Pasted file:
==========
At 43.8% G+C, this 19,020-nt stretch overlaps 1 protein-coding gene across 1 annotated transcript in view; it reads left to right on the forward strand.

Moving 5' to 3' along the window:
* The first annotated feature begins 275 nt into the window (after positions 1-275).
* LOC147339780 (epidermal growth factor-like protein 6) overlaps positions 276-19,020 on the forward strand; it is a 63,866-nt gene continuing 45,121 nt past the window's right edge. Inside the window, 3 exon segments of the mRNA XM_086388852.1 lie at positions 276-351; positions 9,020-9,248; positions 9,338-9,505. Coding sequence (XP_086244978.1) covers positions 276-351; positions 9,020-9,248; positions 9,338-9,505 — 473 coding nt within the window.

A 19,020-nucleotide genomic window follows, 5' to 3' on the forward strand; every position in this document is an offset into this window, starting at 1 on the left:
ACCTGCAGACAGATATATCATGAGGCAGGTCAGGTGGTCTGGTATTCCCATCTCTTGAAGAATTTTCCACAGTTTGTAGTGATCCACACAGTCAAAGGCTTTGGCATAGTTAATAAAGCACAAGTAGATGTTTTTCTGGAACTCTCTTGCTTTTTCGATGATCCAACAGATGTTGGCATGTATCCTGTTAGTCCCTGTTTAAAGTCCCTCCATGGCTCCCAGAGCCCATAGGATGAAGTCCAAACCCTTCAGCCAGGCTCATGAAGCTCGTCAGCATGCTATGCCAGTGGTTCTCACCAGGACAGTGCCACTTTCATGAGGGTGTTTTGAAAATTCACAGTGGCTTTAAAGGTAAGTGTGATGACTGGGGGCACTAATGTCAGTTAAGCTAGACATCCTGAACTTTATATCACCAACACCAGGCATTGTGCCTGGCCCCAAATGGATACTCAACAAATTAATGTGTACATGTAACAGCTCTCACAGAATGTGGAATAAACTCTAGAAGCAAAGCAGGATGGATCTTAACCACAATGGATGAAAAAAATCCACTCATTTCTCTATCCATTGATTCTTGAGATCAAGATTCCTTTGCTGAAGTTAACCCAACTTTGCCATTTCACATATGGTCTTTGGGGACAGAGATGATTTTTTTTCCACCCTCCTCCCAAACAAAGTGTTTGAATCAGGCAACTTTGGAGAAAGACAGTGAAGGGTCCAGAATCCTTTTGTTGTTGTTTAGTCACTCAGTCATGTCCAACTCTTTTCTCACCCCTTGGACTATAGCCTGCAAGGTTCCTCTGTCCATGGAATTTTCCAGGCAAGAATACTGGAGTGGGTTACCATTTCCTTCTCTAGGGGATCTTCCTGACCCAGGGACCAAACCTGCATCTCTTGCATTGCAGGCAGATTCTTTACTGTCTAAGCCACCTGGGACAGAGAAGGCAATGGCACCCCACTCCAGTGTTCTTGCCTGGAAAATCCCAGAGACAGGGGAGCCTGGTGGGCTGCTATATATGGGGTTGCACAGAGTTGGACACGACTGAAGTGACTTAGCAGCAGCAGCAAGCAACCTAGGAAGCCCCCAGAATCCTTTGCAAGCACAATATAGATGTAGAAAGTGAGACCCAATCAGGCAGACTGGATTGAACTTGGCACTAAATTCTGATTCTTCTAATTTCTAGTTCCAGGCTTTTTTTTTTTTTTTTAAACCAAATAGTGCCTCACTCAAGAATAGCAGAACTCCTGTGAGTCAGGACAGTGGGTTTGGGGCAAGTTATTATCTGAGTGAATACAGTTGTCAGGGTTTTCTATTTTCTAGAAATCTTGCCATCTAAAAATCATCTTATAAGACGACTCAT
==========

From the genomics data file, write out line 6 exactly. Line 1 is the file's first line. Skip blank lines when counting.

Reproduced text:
ACCTGCAGACAGATATATCATGAGGCAGGTCAGGTGGTCTGGTATTCCCATCTCTTGAAGAATTTTCCACAGTTTGTAGTGATCCACACAGTCAAAGGCTTTGGCATAGTTAATAAAGCACAAGTAGATGTTTTTCTGGAACTCTCTTGCTTTTTCGATGATCCAACAGATGTTGGCATGTATCCTGTTAGTCCCTGTTTAAAGTCCCTCCATGGCTCCCAGAGCCCATAGGATGAAGTCCAAACCCTTCAGCCAGGCTCATGAAGCTCGTCAGCATGCTATGCCAGTGGTTCTCACCAGGACAGTGCCACTTTCATGAGGGTGTTTTGAAAATTCACAGTGGCTTTAAAGGTAAGTGTGATGACTGGGGGCACTAATGTCAGTTAAGCTAGACATCCTGAACTTTATATCACCAACACCAGGCATTGTGCCTGGCCCCAAATGGATACTCAACAAATTAATGTGTACATGTAACAGCTCTCACAGAATGTGGAATAAACTCTAGAAGCAAAGCAGGATGGATCTTAACCACAATGGATGAAAAAAATCCACTCATTTCTCTATCCATTGATTCTTGAGATCAAGATTCCTTTGCTGAAGTTAACCCAACTTTGCCATTTCACATATGGTCTTTGGGGACAGAGATGATTTTTTTTCCACCCTCCTCCCAAACAAAGTGTTTGAATCAGGCAACTTTGGAGAAAGACAGTGAAGGGTCCAGAATCCTTTTGTTGTTGTTTAGTCACTCAGTCATGTCCAACTCTTTTCTCACCCCTTGGACTATAGCCTGCAAGGTTCCTCTGTCCATGGAATTTTCCAGGCAAGAATACTGGAGTGGGTTACCATTTCCTTCTCTAGGGGATCTTCCTGACCCAGGGACCAAACCTGCATCTCTTGCATTGCAGGCAGATTCTTTACTGTCTAAGCCACCTGGGACAGAGAAGGCAATGGCACCCCACTCCAGTGTTCTTGCCTGGAAAATCCCAGAGACAGGGGAGCCTGGTGGGCTGCTATATATGGGGTTGCACAGAGTTGGACACGACTGAAGTGACTTAGCAGCAGCAGCAAGCAACCTAGGAAGCCCCCAGAATCCTTTGCAAGCACAATATAGATGTAGAAAGTGAGACCCAATCAGGCAGACTGGATTGAACTTGGCACTAAATTCTGATTCTTCTAATTTCTAGTTCCAGGCTTTTTTTTTTTTTTTTAAACCAAATAGTGCCTCACTCAAGAATAGCAGAACTCCTGTGAGTCAGGACAGTGGGTTTGGGGCAAGTTATTATCTGAGTGAATACAGTTGTCAGGGTTTTCTATTTTCTAGAAATCTTGCCATCTAAAAATCATCTTATAAGACGACTCAT